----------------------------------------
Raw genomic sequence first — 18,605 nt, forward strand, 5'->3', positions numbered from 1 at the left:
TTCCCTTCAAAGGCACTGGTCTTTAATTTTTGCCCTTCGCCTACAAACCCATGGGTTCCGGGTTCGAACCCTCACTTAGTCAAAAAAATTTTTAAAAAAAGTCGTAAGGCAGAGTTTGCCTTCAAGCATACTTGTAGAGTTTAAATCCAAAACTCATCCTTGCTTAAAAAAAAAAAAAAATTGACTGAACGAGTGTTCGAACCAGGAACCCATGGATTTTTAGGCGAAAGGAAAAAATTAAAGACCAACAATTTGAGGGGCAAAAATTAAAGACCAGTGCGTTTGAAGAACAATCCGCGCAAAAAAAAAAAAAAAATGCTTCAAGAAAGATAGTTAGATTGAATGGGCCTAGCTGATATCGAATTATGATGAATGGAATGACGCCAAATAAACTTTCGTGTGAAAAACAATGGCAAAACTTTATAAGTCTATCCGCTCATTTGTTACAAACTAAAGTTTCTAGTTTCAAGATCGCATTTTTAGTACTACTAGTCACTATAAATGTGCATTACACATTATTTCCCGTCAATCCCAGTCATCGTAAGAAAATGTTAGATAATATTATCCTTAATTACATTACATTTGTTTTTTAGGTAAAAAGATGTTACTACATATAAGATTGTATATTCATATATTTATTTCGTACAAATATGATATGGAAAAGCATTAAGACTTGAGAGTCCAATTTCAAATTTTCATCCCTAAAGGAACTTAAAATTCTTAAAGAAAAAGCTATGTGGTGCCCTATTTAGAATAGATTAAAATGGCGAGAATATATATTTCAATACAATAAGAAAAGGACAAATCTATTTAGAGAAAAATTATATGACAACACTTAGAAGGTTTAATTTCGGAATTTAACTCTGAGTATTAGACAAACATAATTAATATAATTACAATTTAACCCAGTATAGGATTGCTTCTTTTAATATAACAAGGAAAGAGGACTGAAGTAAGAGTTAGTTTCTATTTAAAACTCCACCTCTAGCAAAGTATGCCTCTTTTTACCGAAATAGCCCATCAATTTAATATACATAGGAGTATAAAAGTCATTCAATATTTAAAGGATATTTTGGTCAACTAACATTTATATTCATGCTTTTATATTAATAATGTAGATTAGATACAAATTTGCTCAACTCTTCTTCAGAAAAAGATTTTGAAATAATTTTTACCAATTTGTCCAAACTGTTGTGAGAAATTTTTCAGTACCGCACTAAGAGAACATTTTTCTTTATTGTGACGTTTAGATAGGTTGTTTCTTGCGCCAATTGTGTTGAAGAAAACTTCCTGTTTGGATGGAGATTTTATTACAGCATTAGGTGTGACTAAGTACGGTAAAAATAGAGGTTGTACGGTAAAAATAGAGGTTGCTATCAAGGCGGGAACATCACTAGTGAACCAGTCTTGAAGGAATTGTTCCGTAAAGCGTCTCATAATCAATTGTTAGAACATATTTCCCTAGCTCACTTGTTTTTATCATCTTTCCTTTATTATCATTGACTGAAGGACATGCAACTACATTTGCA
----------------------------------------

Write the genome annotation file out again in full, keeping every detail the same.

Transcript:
Raw genomic sequence first — 18,605 nt, forward strand, 5'->3', positions numbered from 1 at the left:
TTCCCTTCAAAGGCACTGGTCTTTAATTTTTGCCCTTCGCCTACAAACCCATGGGTTCCGGGTTCGAACCCTCACTTAGTCAAAAAAATTTTTAAAAAAAGTCGTAAGGCAGAGTTTGCCTTCAAGCATACTTGTAGAGTTTAAATCCAAAACTCATCCTTGCTTAAAAAAAAAAAAAAATTGACTGAACGAGTGTTCGAACCAGGAACCCATGGATTTTTAGGCGAAAGGAAAAAATTAAAGACCAACAATTTGAGGGGCAAAAATTAAAGACCAGTGCGTTTGAAGAACAATCCGCGCAAAAAAAAAAAAAAAATGCTTCAAGAAAGATAGTTAGATTGAATGGGCCTAGCTGATATCGAATTATGATGAATGGAATGACGCCAAATAAACTTTCGTGTGAAAAACAATGGCAAAACTTTATAAGTCTATCCGCTCATTTGTTACAAACTAAAGTTTCTAGTTTCAAGATCGCATTTTTAGTACTACTAGTCACTATAAATGTGCATTACACATTATTTCCCGTCAATCCCAGTCATCGTAAGAAAATGTTAGATAATATTATCCTTAATTACATTACATTTGTTTTTTAGGTAAAAAGATGTTACTACATATAAGATTGTATATTCATATATTTATTTCGTACAAATATGATATGGAAAAGCATTAAGACTTGAGAGTCCAATTTCAAATTTTCATCCCTAAAGGAACTTAAAATTCTTAAAGAAAAAGCTATGTGGTGCCCTATTTAGAATAGATTAAAATGGCGAGAATATATATTTCAATACAATAAGAAAAGGACAAATCTATTTAGAGAAAAATTATATGACAACACTTAGAAGGTTTAATTTCGGAATTTAACTCTGAGTATTAGACAAACATAATTAATATAATTACAATTTAACCCAGTATAGGATTGCTTCTTTTAATATAACAAGGAAAGAGGACTGAAGTAAGAGTTAGTTTCTATTTAAAACTCCACCTCTAGCAAAGTATGCCTCTTTTTACCGAAATAGCCCATCAATTTAATATACATAGGAGTATAAAAGTCATTCAATATTTAAAGGATATTTTGGTCAACTAACATTTATATTCATGCTTTTATATTAATAATGTAGATTAGATACAAATTTGCTCAACTCTTCTTCAGAAAAAGATTTTGAAATAATTTTTACCAATTTGTCCAAACTGTTGTGAGAAATTTTTCAGTACCGCACTAAGAGAACATTTTTCTTTATTGTGACGTTTAGATAGGTTGTTTCTTGCGCCAATTGTGTTGAAGAAAACTTCCTGTTTGGATGGAGATTTTATTACAGCATTAGGTGTGACTAAGTACGGTAAAAATAGAGGTTGTACGGTAAAAATAGAGGTTGCTATCAAGGCGGGAACATCACTAGTGAACCAGTCTTGAAGGAATTGTTCCGTAAAGCGTCTCATAATCAATTGTTAGAACATATTTCCCTAGCTCACTTGTTTTTATCATCTTTCCTTTATTATCATTGACTGAAGGACATGCAACTACATTTGCA